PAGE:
Pork loin and pork tenderloin sound similar, but they can't be used interchangeably easily. It's important you know the distinction before you pick up one or the other at the store.

By Vanessa Greaves
February 24, 2015
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Pork tenderloin is one of the leanest, most tender cuts of meat on the market, so it can also be a little spendy. Pork loin, on the other hand, can often be a bargain choice if you're looking for a tender cut of meat that cooks well for a crowd. Here's what you need to know before you cook either meat, and how to tell the difference between pork tenderloin and pork loin.

What's the Difference Between Pork Loin and Pork Tenderloin?

The names may be almost the same, but pork loin and pork tenderloin are different cuts of meat. A pork tenderloin is a long, narrow, boneless cut of meat that comes from the muscle that runs along the backbone. A pork loin is wider and flatter, and can be a boneless or bone-in cut of meat. Pork loin comes from the back of the animal.

Can You Use Pork Tenderloin in Place of Pork Loin, or Vice Versa?

They're both lean meat, but their shapes, thickness, and sizes are different enough it's not a good idea to use them in place of one another. You're likely to overcook pork tenderloin (it's smaller and cooks faster), and ingredients cooking with a pork loin may burn before the loin ever reaches temperature if you're using it in place of the smaller tenderloin.

How Lean Is Pork Tenderloin?

The USDA rates pork tenderloin as "extra lean," with a nutritional profile that rivals skinless chicken breast. Combine lean and tender with boneless, and we're talking about a pricier cut of meat — but so worth it. Snap it up if you see it on sale; you can freeze it whole or sliced for up to three months before cooking.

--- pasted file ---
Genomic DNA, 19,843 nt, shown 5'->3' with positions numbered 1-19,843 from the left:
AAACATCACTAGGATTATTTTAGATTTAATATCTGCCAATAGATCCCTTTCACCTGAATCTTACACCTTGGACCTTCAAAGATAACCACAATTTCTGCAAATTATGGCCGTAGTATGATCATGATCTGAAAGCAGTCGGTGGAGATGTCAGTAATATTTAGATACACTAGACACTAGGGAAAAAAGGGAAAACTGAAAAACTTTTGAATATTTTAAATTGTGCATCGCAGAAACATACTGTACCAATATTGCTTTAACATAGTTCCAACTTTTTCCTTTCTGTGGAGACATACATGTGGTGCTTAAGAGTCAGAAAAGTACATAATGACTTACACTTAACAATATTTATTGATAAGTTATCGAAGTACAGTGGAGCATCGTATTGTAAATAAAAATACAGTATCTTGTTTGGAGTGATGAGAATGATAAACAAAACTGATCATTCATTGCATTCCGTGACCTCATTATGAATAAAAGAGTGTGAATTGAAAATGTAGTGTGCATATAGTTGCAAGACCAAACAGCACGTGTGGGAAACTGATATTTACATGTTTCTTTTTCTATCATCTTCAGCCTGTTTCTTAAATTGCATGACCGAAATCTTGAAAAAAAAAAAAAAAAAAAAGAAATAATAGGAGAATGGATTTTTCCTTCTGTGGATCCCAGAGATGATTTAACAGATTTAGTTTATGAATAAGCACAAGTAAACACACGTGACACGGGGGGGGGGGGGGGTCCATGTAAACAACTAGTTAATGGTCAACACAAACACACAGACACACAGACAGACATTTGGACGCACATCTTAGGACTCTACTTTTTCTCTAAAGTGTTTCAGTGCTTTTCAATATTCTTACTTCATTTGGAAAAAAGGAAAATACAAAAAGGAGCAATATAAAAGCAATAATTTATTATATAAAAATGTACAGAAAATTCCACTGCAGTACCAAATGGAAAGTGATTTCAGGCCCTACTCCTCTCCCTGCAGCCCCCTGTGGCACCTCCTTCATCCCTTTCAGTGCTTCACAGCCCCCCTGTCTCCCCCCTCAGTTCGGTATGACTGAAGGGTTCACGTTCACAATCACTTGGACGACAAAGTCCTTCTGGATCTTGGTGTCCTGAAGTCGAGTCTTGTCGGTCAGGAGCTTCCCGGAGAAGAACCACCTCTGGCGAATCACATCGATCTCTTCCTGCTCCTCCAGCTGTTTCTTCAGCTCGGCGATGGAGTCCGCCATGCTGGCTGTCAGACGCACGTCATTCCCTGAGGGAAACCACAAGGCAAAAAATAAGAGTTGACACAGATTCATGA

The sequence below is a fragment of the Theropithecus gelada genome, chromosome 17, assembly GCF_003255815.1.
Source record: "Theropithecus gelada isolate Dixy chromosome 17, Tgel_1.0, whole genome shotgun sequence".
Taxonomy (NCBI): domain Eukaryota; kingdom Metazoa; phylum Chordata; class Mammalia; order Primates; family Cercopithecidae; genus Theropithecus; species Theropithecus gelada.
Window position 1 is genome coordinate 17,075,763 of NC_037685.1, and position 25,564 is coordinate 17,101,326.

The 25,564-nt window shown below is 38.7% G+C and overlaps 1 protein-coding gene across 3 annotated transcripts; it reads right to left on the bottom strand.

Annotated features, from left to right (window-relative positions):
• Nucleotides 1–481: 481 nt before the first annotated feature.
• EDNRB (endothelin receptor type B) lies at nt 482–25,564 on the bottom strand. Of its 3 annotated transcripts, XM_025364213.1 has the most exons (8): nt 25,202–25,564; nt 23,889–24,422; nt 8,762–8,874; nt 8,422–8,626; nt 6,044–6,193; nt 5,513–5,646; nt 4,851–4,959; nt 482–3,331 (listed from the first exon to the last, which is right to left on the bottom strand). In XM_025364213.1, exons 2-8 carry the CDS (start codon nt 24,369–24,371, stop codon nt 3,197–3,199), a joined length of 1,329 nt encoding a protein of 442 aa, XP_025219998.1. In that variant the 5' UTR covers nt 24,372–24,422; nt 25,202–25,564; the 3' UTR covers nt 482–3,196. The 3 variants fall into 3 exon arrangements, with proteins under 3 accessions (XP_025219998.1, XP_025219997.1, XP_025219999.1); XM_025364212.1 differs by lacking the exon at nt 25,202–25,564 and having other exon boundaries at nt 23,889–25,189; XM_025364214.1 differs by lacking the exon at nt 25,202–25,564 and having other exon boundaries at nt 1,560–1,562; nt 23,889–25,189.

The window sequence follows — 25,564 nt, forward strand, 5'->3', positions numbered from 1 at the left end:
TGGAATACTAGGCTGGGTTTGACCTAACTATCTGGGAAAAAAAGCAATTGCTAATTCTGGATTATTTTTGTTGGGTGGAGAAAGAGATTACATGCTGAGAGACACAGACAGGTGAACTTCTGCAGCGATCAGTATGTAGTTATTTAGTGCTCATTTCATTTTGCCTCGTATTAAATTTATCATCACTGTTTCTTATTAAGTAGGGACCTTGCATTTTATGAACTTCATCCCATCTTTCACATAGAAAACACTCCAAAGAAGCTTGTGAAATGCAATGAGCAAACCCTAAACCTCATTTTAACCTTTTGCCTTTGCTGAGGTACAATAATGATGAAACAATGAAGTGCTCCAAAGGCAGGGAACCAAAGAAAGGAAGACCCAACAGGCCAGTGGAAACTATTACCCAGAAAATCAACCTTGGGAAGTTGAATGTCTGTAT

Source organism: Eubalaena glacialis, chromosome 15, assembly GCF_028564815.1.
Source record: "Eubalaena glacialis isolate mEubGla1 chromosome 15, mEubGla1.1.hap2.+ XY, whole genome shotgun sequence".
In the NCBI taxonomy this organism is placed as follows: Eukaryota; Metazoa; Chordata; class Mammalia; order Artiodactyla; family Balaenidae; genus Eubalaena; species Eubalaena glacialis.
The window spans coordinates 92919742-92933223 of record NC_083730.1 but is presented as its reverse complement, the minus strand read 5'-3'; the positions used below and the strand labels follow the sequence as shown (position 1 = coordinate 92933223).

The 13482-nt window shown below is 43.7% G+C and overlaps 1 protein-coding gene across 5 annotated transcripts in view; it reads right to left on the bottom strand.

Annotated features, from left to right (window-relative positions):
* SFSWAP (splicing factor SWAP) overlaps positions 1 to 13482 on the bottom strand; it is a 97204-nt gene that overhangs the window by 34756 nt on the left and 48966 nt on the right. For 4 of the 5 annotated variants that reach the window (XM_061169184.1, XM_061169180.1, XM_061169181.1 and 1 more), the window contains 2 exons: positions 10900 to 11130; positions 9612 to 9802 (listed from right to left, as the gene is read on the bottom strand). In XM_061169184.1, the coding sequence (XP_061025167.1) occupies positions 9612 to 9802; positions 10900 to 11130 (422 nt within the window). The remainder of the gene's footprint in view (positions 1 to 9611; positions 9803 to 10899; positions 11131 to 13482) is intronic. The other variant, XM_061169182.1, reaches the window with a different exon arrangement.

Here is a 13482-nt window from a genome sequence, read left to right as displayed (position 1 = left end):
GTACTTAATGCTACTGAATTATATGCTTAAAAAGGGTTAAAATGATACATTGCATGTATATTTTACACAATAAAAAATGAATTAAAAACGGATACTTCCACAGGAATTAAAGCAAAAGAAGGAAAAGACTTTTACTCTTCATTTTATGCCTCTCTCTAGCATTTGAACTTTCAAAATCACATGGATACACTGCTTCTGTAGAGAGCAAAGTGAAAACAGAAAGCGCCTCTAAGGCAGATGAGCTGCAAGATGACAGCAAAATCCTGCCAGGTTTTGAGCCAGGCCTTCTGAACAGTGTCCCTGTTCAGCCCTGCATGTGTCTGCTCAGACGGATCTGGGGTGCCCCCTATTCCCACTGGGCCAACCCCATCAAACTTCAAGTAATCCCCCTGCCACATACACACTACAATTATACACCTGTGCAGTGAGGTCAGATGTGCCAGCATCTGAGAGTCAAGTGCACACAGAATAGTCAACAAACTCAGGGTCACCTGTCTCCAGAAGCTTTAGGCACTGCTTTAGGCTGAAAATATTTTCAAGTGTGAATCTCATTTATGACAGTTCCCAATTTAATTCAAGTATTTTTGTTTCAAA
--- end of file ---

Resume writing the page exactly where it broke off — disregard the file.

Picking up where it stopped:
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What's the Best Way to Cook Pork Tenderloin?

A typical pork tenderloin weighs a little over a pound, and looks like a foot-long cylinder about three to inches inches wide with very little visible fat. (Don't confuse it with the loin, which is wider and a little fattier. It's often sold in two- or three-pound packages.)

Tenderloin is so lean, it can easily dry out. An optional brine or marinade can help keep it moist, but proper cooking is always your best bet.

This versatile cut of meat is best for quick roasting, broiling, grilling, sautéing, and braising. Keyword here is quick. By itself, it's a mild-tasting meat. So think of it as a blank but juicy canvas for sauces, rubs, and marinades.

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Get the Recipe: Roasted Pork Loin

What's the Best Way to Cook Pork Loin?

Pork loin is mild like pork tenderloin, though additional fat may render it a bit "meatier." It doesn't have a lot of tough muscle like pork shoulder or butt, so it doesn't need long, slow roasting to reach perfection. But quick stove-top cooking won't work either. Consider searing it in a sauté pan, then finishing it on an oven. You can also grill it over medium heat. Cut a big pork loin into thick, meaty chops for your barbeque.

How Long Should You Cook Pork Tenderloin or Pork Loin?

The National Pork Board has a downloadable chart showing recommended pork cooking times and temperatures. Use a meat thermometer to check for doneness, and know that the internal temperature will continue to rise 5 to 10 degrees after you remove the meat from the heat.

We have plenty more Pork Tenderloin Recipes to try. Happy cooking!